In the Matter of the Civil Commitment of: David Josef Lovejoy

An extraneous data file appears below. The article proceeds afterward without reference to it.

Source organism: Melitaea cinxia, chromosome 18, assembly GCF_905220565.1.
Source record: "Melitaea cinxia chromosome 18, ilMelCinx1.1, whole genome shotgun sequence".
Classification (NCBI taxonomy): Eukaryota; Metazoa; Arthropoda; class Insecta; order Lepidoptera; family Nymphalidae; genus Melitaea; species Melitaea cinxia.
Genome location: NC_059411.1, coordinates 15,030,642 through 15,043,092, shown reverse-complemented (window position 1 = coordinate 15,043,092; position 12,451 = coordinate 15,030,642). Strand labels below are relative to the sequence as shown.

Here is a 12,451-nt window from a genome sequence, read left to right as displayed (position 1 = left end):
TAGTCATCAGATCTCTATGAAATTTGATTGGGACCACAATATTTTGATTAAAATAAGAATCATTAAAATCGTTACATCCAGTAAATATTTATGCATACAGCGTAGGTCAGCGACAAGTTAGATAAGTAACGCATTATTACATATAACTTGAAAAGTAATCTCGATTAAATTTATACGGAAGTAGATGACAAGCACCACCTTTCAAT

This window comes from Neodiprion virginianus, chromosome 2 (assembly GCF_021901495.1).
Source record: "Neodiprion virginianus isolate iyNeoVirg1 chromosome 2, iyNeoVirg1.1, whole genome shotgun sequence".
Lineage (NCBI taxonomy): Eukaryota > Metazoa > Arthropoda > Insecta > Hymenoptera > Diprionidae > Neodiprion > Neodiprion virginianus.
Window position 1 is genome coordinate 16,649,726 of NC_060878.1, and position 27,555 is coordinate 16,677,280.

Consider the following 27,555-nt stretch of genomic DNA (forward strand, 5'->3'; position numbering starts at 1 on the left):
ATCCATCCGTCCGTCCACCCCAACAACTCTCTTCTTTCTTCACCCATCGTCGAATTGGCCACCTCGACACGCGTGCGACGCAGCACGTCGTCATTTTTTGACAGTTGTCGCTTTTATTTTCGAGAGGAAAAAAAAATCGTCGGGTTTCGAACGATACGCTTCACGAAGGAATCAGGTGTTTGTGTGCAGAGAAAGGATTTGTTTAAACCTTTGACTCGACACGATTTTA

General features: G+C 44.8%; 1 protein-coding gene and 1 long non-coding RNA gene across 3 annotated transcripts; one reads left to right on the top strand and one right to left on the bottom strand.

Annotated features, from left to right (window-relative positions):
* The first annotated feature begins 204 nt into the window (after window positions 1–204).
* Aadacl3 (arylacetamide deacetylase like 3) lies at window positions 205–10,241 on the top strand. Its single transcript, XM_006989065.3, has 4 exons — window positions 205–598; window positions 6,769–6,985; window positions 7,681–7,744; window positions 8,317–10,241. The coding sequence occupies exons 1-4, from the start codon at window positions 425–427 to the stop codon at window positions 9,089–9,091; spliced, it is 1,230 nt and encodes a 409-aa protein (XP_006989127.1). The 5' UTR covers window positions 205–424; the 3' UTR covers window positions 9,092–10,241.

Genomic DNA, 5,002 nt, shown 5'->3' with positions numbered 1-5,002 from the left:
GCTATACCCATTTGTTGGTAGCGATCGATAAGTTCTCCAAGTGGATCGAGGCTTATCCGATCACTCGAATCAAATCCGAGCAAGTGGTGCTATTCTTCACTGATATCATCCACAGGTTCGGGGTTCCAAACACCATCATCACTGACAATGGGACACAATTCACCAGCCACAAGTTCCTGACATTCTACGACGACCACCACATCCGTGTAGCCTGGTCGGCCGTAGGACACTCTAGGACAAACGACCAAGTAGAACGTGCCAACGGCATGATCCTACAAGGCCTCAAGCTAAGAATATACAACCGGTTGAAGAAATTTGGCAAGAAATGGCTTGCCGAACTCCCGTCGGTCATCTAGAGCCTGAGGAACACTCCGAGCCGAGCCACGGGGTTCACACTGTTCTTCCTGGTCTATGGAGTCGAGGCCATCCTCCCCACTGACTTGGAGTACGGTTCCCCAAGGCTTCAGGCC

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This opinion will be unpublished and may not be cited except as provided by Minn. Stat. § 480A.08, subd. 3 (2016). STATE OF MINNESOTA IN COURT OF APPEALS A16-1442 In the Matter of the Civil Commitment of: David Josef Lovejoy. Filed February 13, 2017 Affirmed Reilly, Judge Polk County District Court File No. 60-PR-15-1549 Richard N. Sather, Sather Law Office, Ltd., Thief River Falls, Minnesota (for appellant) Lori Swanson, Attorney General, Noah A. Cashman, Assistant Attorney General, St. Paul, Minnesota (for respondent) Considered and decided by Reilly, Presiding Judge; Connolly, Judge; and Bjorkman, Judge. UNPUBLISHED OPINION REILLY, Judge Appellant argues that the district court erred in concluding that he satisfies the statutory criteria for civil commitment as a sexually dangerous person. We disagree and affirm appellant’s commitment. FACTS Appellant David Josef Lovejoy was born in 1966. He lived in Arizona from about 1977 to 2001. In 1995, the State of Arizona charged Lovejoy with felony sexual abuse of 16-year-old female K.M.L., alleging that Lovejoy touched K.M.L.’s breasts and bare buttocks without her consent and attempted to touch her genitals without her consent. In 1996, Lovejoy pleaded guilty to an amended charge of attempted sexual abuse of K.M.L., an “undesignated offense” under Arizona law; he was adjudicated guilty and received a suspended sentence and lifetime probation. In 1997, Lovejoy violated the conditions of his probation and received three months in Maricopa County jail. In 1999, Lovejoy’s probation was revoked, and he was sentenced to one year’s imprisonment for attempted sexual abuse of K.M.L. Lovejoy was released from an Arizona prison in or around January 2000. In or around March 2001, Lovejoy moved to Florida. In April 2001, Lovejoy was accused of and admitted to spanking his infant daughter A.L. in frustration, leaving bruises on her buttocks. About two months later, Lovejoy returned to Arizona, but he did not register as a sex offender as required by Arizona law. The State of Florida charged Lovejoy with felony child abuse of A.L., and the State of Arizona charged Lovejoy with failure to register as a sex offender. In October 2001, Lovejoy pleaded guilty to the Arizona charge of failure to register as a sex offender and returned to or was extradited to Florida, where he pleaded guilty to an amended charge of misdemeanor battery of A.L. In or around December 2001, Lovejoy was adjudicated guilty of the battery offense and sentenced to six months in Brevard County jail. After serving that sentence, Lovejoy was extradited to Arizona, adjudicated guilty of his offense of failure to register as a sex offender, and sentenced to probation. In or around July 2003, Lovejoy absconded to Illinois in violation of the conditions of his probation, and he did not register as a sex offender as required by Illinois law. In or around 2 August 2003, Lovejoy was arrested and extradited to Arizona. There his probation was revoked, and he was sentenced to 2.5 years’ imprisonment for his Arizona offense of failure to register as a sex offender. Lovejoy was released from an Arizona prison in July 2005. In or around December 2006, Lovejoy moved to Minnesota. On April 8, 2009, adult female R.L.K. reported to Crookston police that Lovejoy tied her up and forcibly raped her; police began investigating R.L.K.’s allegations. The next day, adult female T.J.G. reported to Crookston police that Lovejoy may have drugged and raped her; police began investigating T.J.G.’s allegations. Police collected and tested DNA evidence, which did not support either woman’s allegations. Lovejoy was never criminally charged in connection with these allegations. On September 3, 2009, Crookston police received a report that Lovejoy may have sexually abused A.T.S., Lovejoy’s three-year-old stepdaughter; police began investigating these allegations. A.T.S. did not mention any sexual abuse during a September 4, 2009 interview by a social worker. A September 8, 2009 medical examination of A.T.S. did not indicate sexual abuse. On or about July 30, 2011, the mother of four-year-old female J.M.R.G. reported to Crookston police that Lovejoy, who was her roommate, may have sexually abused J.M.R.G.; police began investigating these allegations. During an August 1, 2011 interview by a social worker, J.M.R.G. disclosed that Lovejoy touched her genitals “all the time” with his genitals and buttocks, that the touching sometimes occurred while her clothes were off, that the touching occurred inside her body, and that the touching hurt her. 3 On August 3, 2011, Crookston police interviewed Lovejoy, who denied sexually abusing J.M.R.G. and consented to the seizure and search of his laptop computer. Polk County police then renewed their investigation of Lovejoy’s suspected sexual abuse of A.T.S. During an August 16, 2011 interview by a social worker, A.T.S. made no disclosure of sexual abuse. A September 12, 2011 medical examination of A.T.S. did not indicate sexual abuse. On December 29, 2011, the Polk County Attorney declined to criminally charge Lovejoy in connection with Lovejoy’s suspected sexual abuse of A.T.S. Meanwhile, on August 22, 2011, Polk County police searched Lovejoy’s laptop and found still images of child pornography. According to the National Center for Missing and Exploited Children, six of the images appear to contain identified child victims. On September 12, 2011, respondent State of Minnesota charged Lovejoy with ten counts of possession of pornographic work depicting a minor. On March 15, 2012, the state filed an amended complaint against Lovejoy, which added an 11th charge of possession of pornographic work depicting a minor. The 11 images on which the child-pornography charges were based depict children being subjected to sexual contact and penetration. On March 26, 2012, Lovejoy entered an Alford plea to five counts of possession of pornographic work depicting a minor. On June 25, 2012, pursuant to Lovejoy’s plea agreement with the state, the district court adjudicated Lovejoy guilty of five counts of possession of pornographic work depicting a minor and sentenced him on all five convictions, with concurrent sentences and a total effective sentence of 39 months’ imprisonment. Lovejoy appealed his sentence, and we reversed and remanded to the district court to determine whether Lovejoy’s child-pornography offenses arose from a 4 single course of conduct against multiple victims. State v. Lovejoy, No. A12-1711, 2013 WL 3779192, at *2-3 (Minn. App. July 22, 2013). The district court concluded on remand that Lovejoy’s child-pornography offenses arose from a single course of conduct against multiple victims and ordered recalculation of Lovejoy’s criminal-history score. Lovejoy was resentenced on June 30, 2014; he was sentenced on only two of his five childpornography convictions, with concurrent sentences and a total effective sentence of 20 months’ imprisonment. On March 19, 2013, while Lovejoy’s sentencing appeal was still pending, the state charged Lovejoy with two counts of first-degree criminal sexual conduct against J.M.R.G. On June 24, 2014, Lovejoy entered an Alford plea to an amended charge of second-degree criminal sexual conduct against J.M.R.G. On July 9, 2014, just over a week after Lovejoy was resentenced for his child-pornography offenses and pursuant to Lovejoy’s plea agreement with the state, the district court adjudicated Lovejoy guilty of second-degree criminal sexual conduct against J.M.R.G. and sentenced him to 72 months’ imprisonment, concurrent with his child-pornography sentences. On September 1, 2015, the Polk County Attorney filed a petition to civilly commit Lovejoy as a sexually dangerous person (SDP). The district court appointed Dr. Linda Marshall and Dr. John Austin as Lovejoy’s first and second examiners, respectively. On January 28, 2016, Dr. Marshall filed with the court a report opining that Lovejoy satisfies the statutory criteria for civil commitment as an SDP (SDP commitment). On February 11, 2016, Dr. Austin filed with the court a report indicating his support for Lovejoy’s SDP commitment. 5 The district court conducted Lovejoy’s civil-commitment hearing on February 2325, 2016; Lovejoy, Dr. Marshall, and Dr. Austin testified at the hearing, and the court admitted nearly 4,000 pages of exhibits and 5 discs of digital evidence. On July 15, 2016, the court issued findings of fact, conclusions of law, and an order for judgment that Lovejoy be civilly committed as an SDP. Lovejoy appeals. DECISION To commit a person as an SDP, a district court must find by clear and convincing evidence that “the person: (1) has engaged in a course of harmful sexual conduct; (2) has manifested a sexual, personality, or other mental disorder or dysfunction; and (3) as a result, is likely to engage in acts of harmful sexual conduct.” In re Civil Commitment of Ince, 847 N.W.2d 13, 20 (Minn. 2014); see Minn. Stat. §§ 253D.02, subd. 16(a) (providing that an SDP is “a person who: (1) has engaged in a course of harmful sexual conduct . . . ; (2) has manifested a sexual, personality, or other mental disorder or dysfunction; and (3) as a result, is likely to engage in acts of harmful sexual conduct”), .07, subd. 3 (conditioning SDP commitment on district court’s finding “by clear and convincing evidence that the [person] is a[n SDP]”) (2016). If the court finds by clear and convincing evidence that the [person] is a[n SDP] . . . , the court shall commit the person to a secure treatment facility unless the person establishes by clear and convincing evidence that a less restrictive treatment program is available, is willing to accept the [person] under commitment, and is consistent with the person’s treatment needs and the requirements of public safety. Minn. Stat. § 253D.07, subd. 3. 6 “[T]he commitment determination . . . is a difficult task often requiring consideration of a voluminous and complex record followed by a careful balancing of all the relevant facts,” and “the district court is in the best position to weigh the evidence and assess credibility.” Ince, 847 N.W.2d at 23-24 (quotation omitted). Consequently, “[w]e give due deference to the district court as the best judge of the credibility of witnesses,” In re Civil Commitment of Crosby, 824 N.W.2d 351, 356 (Minn. App. 2013), review denied (Minn. Mar. 27, 2013), and we do not reweigh the evidence on appeal, In re Linehan, 557 N.W.2d 171, 189 (Minn. 1996) (Linehan III), vacated sub nom. Linehan v. Minnesota, 522 U.S. 1011, 118 S. Ct. 596 (1997), aff’d on remand, 594 N.W.2d 867 (Minn. 1999). Instead, “[w]e review the district court’s factual findings under a clear error standard to determine whether they are supported by the record as a whole,” Ince, 847 N.W.2d at 22, and view the record in the light most favorable to the findings, In re Civil Commitment of Spicer, 853 N.W.2d 803, 807 (Minn. App. 2014). “We apply a de novo standard of review to the question whether the facts found by the district court satisfy the statutory criteria for commitment, which is a question of law.” Spicer, 853 N.W.2d at 807 (citing In re Linehan, 518 N.W.2d 609, 613 (Minn. 1994) (Linehan I )). On appeal, Lovejoy challenges the district court’s determinations as to the first and third statutory criteria for SDP commitment, i.e., engagement in a course of harmful sexual conduct and likelihood of engagement in acts of harmful sexual conduct. He expressly disclaims any challenge to the district court’s determination as to the second statutory criterion for SDP commitment, i.e., manifestation of a sexual, personality, or other mental disorder or dysfunction. And Lovejoy makes no argument that he established by clear and 7 convincing evidence an available and appropriate less restrictive alternative to civil commitment. Engagement in a course of harmful sexual conduct SDP commitment first requires the district court to find by clear and convincing evidence that the person has engaged in a course of harmful sexual conduct. Ince, 847 N.W.2d at 20; see Minn. Stat. §§ 253D.02, subd. 16(a), .07, subd. 3. A course of harmful sexual conduct is “a sequence or systematic series of sexual acts that create a substantial likelihood of serious physical or emotional harm to another.” In re Civil Commitment of Stone, 711 N.W.2d 831, 833 (Minn. App. 2006), review denied (Minn. June 20, 2006); see Minn. Stat. § 253D.02, subd. 8(a) (2014) (defining “[h]armful sexual conduct” as “sexual conduct that creates a substantial likelihood of serious physical or emotional harm to another” (quotation marks omitted)); The American Heritage Dictionary 419 (5th ed. 2011) (defining “course” as “[a] systematic or orderly succession; a sequence”). There is a rebuttable presumption that conduct described in the following provisions creates a substantial likelihood that a victim will suffer serious physical or emotional harm: section 609.342 (criminal sexual conduct in the first degree), 609.343 (criminal sexual conduct in the second degree), 609.344 (criminal sexual conduct in the third degree), or 609.345 (criminal sexual conduct in the fourth degree). Minn. Stat. § 253D.02, subd. 8(b) (2014).1 1 We refer to this presumption as “the harm presumption.” 8 Here, the district court determined that the state established by clear and convincing evidence that Lovejoy has engaged in a course of harmful sexual conduct. That determination was based on the court’s factual findings that Lovejoy committed criminal sexual conduct against K.M.L., committed criminal sexual conduct against J.M.R.G. “multiple times,” and possessed child pornography;2 that Lovejoy’s conduct with K.M.L. and J.M.R.G. was “conduct . . . of the type which creates a substantial likelihood of serious physical or emotional harm to the victims”; that “[c]hildren depicted in images of child pornography suffer significant emotional and physical harm”; and that “those who view child pornography create a market that results in the sexual exploitation of children.” The record includes the following evidence to support these findings. In 1995, 16-year-old K.M.L. accused 29-year-old Lovejoy of touching her breasts and bare buttocks without her consent and attempting to touch her genitals without her consent. Lovejoy was convicted of attempted sexual abuse of K.M.L. At his civilcommitment hearing, Lovejoy admitted to “grabbing” K.M.L.’s breasts in anger; he also acknowledged that he “sexually offended against [K.M.L.],” that he “hurt” K.M.L., and that K.M.L. was one of his victims. Dr. Marshall testified that conduct like Lovejoy’s conduct with K.M.L. “creates a likelihood of some harm” to the victim, which harm is “[p]rimarily emotional.” And Dr. Austin testified that such conduct “affects the sense of developing confidence and strength” that is part of “a healthy psychological development.” 2 The district court found that the state failed to prove that Lovejoy committed criminal sexual conduct against R.L.K., T.J.G., or A.T.S. 9 On or about July 30, 2011, 4-year-old J.M.R.G. accused 45-year-old Lovejoy of touching her genitals “all the time” with his genitals and buttocks; she reported that the touching sometimes occurred while her clothes were off, that the touching occurred inside her body, and that the touching hurt her. After his Alford plea, Lovejoy was convicted of second-degree criminal sexual conduct against J.M.R.G. At his civil-commitment hearing, Lovejoy admitted that he parted J.M.R.G.’s bare labia with his bare penis, rubbed his bare penis against her bare vagina, and turned away and ejaculated. Lovejoy also acknowledged that J.M.R.G. was one of his victims. Dr. Marshall testified to her belief that Lovejoy offended against J.M.R.G. “more than once.” Dr. Marshall further testified that conduct like Lovejoy’s conduct with J.M.R.G. “would cause both . . . serious emotional and some physical harm to the victim.” And Dr. Austin testified that such conduct would damage the victim’s “trust and confidence and safety” and “interfere[] with her future healthy sexual development.” On August 22, 2011, police found child pornography on Lovejoy’s laptop, including images of identified child victims and images of children being subjected to sexual contact and penetration. After his Alford plea, Lovejoy was convicted of five counts of possession of pornographic work depicting a minor. At his civil-commitment hearing, Lovejoy acknowledged that “the girls who were in those child pornography pictures” were among his victims. He explained, “The fact that I viewed porn knowingly and intentionally, I supported the industry, which made them victims in the first place. If there was no demand, there would be no need for a supply.” Dr. Marshall testified that children who are depicted in pornography are “hurt” by “people looking at them on the internet,” in that “the child 10 victims would have some emotional harm from that.” And Dr. Austin testified that children who are depicted in pornography are “harmed” by “being in those positions and their images sent throughout the internet” and further testified that “the fact that other people access that information perpetuates that harm.” Finally, Dr. Marshall testified to her opinion that Lovejoy has engaged in a course of harmful sexual conduct, based on his criminal sexual conduct against K.M.L. and J.M.R.G. and his possession of child pornography. Dr. Austin likewise testified to his opinion that Lovejoy has engaged in a course of harmful sexual conduct, based on his criminal sexual conduct against K.M.L. and J.M.R.G. and his possession of child pornography. The district court expressly found credible the testimony of Dr. Marshall and Dr. Austin and “relie[d] on their opinions in its findings.” Viewed in the light most favorable to the district court’s factual findings, see Spicer, 853 N.W.2d at 807, the record as a whole supports the findings listed above, see Ince, 847 N.W.2d at 22. But the court also found that K.M.L. was 15 years old at the time of the groping incident and that the incident therefore constituted fourth-degree criminal sexual conduct. The court then stated that fourth-degree criminal sexual conduct “fall[s] within the category of offenses where th[e harm] presumption applies” and noted that “Lovejoy has not presented sufficient evidence to rebut this presumption.” As the state concedes on appeal, the record shows that K.M.L. was 16 years old at the time of the groping incident. Thus, the court clearly erred in finding that K.M.L. was 15 years old at the time of the groping incident and in finding that the incident constituted fourth-degree criminal sexual conduct rather than fifth-degree criminal sexual conduct. See Minn. Stat. §§ 609.345, subd. 1 11 (providing that fourth-degree criminal sexual conduct includes sexual contact where “the complainant is at least 13 but less than 16 years of age and the actor is more than 48 months older than the complainant”), .3451, subd. 1 (providing that fifth-degree criminal sexual conduct includes “nonconsensual sexual contact”) (2014). The court also erred to the extent that it applied the harm presumption to Lovejoy’s criminal sexual conduct against K.M.L. See Minn. Stat. § 253D.02, subd. 8(b) (providing that harm presumption applies to specified offenses, which do not include fifth-degree criminal sexual conduct). Lovejoy argues that these errors warrant reversal of his SDP commitment because the state did not otherwise prove by clear and convincing evidence that his conduct with K.M.L. or his possession of child pornography was sexual conduct that creates a substantial likelihood of serious physical or emotional harm to another. As a result, Lovejoy continues, “there is not sufficient evidence to support a course of harmful sexual conduct.” Lovejoy is incorrect. The district court correctly applied the harm presumption to Lovejoy’s conduct with J.M.R.G., which constituted at least second-degree criminal sexual conduct. See Minn. Stat. §§ 253D.02, subd. 8(b) (providing that harm presumption applies to specified offenses, which include second-degree criminal sexual conduct); 609.343, subd. 1 (providing that second-degree criminal sexual conduct includes sexual contact where “the complainant is under 13 years of age and the actor is more than 36 months older than the complainant”) (2014). Lovejoy did not rebut this presumption with clear and convincing evidence that his conduct with J.M.R.G. was not sexual conduct that creates a substantial likelihood of serious physical or emotional harm to another. And as we determined above, the record as a whole supports the district court’s finding that Lovejoy 12 committed criminal sexual conduct against J.M.R.G. multiple times; thus, that finding is not clearly erroneous. See Ince, 847 N.W.2d at 22. Moreover, the district court also found that “even without relying upon the [harm] presumption, clear and convincing evidence showed that Lovejoy’s conduct [with K.M.L. and J.M.R.G.] was of a type which creates a substantial likelihood of serious physical or emotional harm to the victims,” that “[c]hildren depicted in images of child pornography suffer significant emotional and physical harm,” and that “those who view child pornography create a market that results in the sexual exploitation of children.” As we determined above, the record as a whole supports these findings, which therefore are not clearly erroneous. See id. Notwithstanding the district court’s errors regarding the groping incident, we conclude that the court did not err in determining that the state proved by clear and convincing evidence that Lovejoy has engaged in a course of harmful sexual conduct, by committing criminal sexual conduct against J.M.R.G. multiple times and/or by committing criminal sexual conduct against K.M.L. and J.M.R.G. and possessing child pornography. Likelihood of engagement in acts of harmful sexual conduct SDP commitment also requires the district court to find by clear and convincing evidence that the person is likely to engage in acts of harmful sexual conduct. Ince, 847 N.W.2d at 20; see Minn. Stat. §§ 253D.02, subd. 16(a), .07, subd. 3. To find that a person is likely to engage in acts of harmful sexual conduct, the district court must find by “clear and convincing evidence that the person is highly likely to engage in acts of harmful sexual conduct.” Ince, 847 N.W.2d at 22 (emphasis added). 13 When a court considers the probability that an offender will engage in future harmful sexual conduct, the court must evaluate: (1) the offender’s demographic characteristics; (2) the offender’s history of violent behavior; (3) the base-rate statistics for violent behavior among individuals with the offender’s background; (4) the sources of stress in the offender’s environment; (5) the similarity of the present or future context to those contexts in which the offender used violence in the past; and (6) the offender’s record of participation in sex-therapy programs. Stone, 711 N.W.2d at 840 (citing Linehan I, 518 N.W.2d at 614). In this case, the district court determined that the state established by clear and convincing evidence that Lovejoy is highly likely to engage in acts of harmful sexual conduct. Although the court “gave weight” to the opinions of Dr. Marshall and Dr. Austin that Lovejoy is “highly likely” and “likely” to sexually reoffend, respectively, the court primarily based its third-criterion determination on factual findings resulting from the court’s “independent[] appli[cation of] of the Linehan factors” to Lovejoy’s case. On appeal, Lovejoy does not assign error to any of these factual findings. Instead, he makes a cursory attack on the district court’s third-criterion determination by arguing that “his lack of a course of conduct does not make it highly likely he will engage in future sexual conduct” and that Dr. Marshall and Dr. Austin “based their opinions as to a course of conduct on erroneous assumptions that [Lovejoy] perpetrated . . . acts . . . that were ultimately not proven.” These arguments fail as derivative of arguments already dismantled herein. As we determined above, the district court did not err in determining that the state proved by clear and convincing evidence that Lovejoy has engaged in a course of harmful sexual conduct. 14 And both Dr. Marshall and Dr. Austin testified that their shared opinion as to Lovejoy’s course of harmful sexual conduct was based on his criminal sexual conduct against K.M.L. and J.M.R.G. and his possession of child pornography—offenses of which Lovejoy was convicted and to which Lovejoy himself largely admitted in open court. We reject Lovejoy’s third-criterion arguments without further consideration. Affirmed. 15